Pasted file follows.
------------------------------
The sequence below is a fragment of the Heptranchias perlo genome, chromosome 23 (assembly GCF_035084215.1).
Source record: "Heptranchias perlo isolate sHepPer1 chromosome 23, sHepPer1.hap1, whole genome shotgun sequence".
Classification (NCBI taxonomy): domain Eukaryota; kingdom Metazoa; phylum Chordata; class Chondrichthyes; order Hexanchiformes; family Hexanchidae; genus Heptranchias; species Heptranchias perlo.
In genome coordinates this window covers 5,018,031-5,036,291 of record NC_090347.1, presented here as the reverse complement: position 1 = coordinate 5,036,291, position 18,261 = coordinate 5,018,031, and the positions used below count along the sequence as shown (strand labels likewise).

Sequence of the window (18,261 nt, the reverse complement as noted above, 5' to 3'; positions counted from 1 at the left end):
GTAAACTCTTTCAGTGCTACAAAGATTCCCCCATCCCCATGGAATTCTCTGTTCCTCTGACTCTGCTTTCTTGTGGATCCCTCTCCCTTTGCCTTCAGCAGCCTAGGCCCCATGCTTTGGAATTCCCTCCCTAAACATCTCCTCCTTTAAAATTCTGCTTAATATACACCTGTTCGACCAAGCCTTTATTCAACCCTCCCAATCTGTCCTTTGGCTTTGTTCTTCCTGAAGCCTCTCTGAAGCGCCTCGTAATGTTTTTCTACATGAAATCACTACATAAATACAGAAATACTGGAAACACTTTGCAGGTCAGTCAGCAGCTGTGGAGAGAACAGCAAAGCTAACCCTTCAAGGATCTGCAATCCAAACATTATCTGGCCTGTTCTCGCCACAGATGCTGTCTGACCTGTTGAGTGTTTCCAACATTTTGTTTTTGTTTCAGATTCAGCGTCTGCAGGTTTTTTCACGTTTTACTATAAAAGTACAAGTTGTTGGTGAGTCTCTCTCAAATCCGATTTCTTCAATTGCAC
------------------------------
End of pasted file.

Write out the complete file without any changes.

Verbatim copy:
The sequence below is a fragment of the Heptranchias perlo genome, chromosome 23 (assembly GCF_035084215.1).
Source record: "Heptranchias perlo isolate sHepPer1 chromosome 23, sHepPer1.hap1, whole genome shotgun sequence".
Classification (NCBI taxonomy): domain Eukaryota; kingdom Metazoa; phylum Chordata; class Chondrichthyes; order Hexanchiformes; family Hexanchidae; genus Heptranchias; species Heptranchias perlo.
In genome coordinates this window covers 5,018,031-5,036,291 of record NC_090347.1, presented here as the reverse complement: position 1 = coordinate 5,036,291, position 18,261 = coordinate 5,018,031, and the positions used below count along the sequence as shown (strand labels likewise).

Sequence of the window (18,261 nt, the reverse complement as noted above, 5' to 3'; positions counted from 1 at the left end):
GTAAACTCTTTCAGTGCTACAAAGATTCCCCCATCCCCATGGAATTCTCTGTTCCTCTGACTCTGCTTTCTTGTGGATCCCTCTCCCTTTGCCTTCAGCAGCCTAGGCCCCATGCTTTGGAATTCCCTCCCTAAACATCTCCTCCTTTAAAATTCTGCTTAATATACACCTGTTCGACCAAGCCTTTATTCAACCCTCCCAATCTGTCCTTTGGCTTTGTTCTTCCTGAAGCCTCTCTGAAGCGCCTCGTAATGTTTTTCTACATGAAATCACTACATAAATACAGAAATACTGGAAACACTTTGCAGGTCAGTCAGCAGCTGTGGAGAGAACAGCAAAGCTAACCCTTCAAGGATCTGCAATCCAAACATTATCTGGCCTGTTCTCGCCACAGATGCTGTCTGACCTGTTGAGTGTTTCCAACATTTTGTTTTTGTTTCAGATTCAGCGTCTGCAGGTTTTTTCACGTTTTACTATAAAAGTACAAGTTGTTGGTGAGTCTCTCTCAAATCCGATTTCTTCAATTGCAC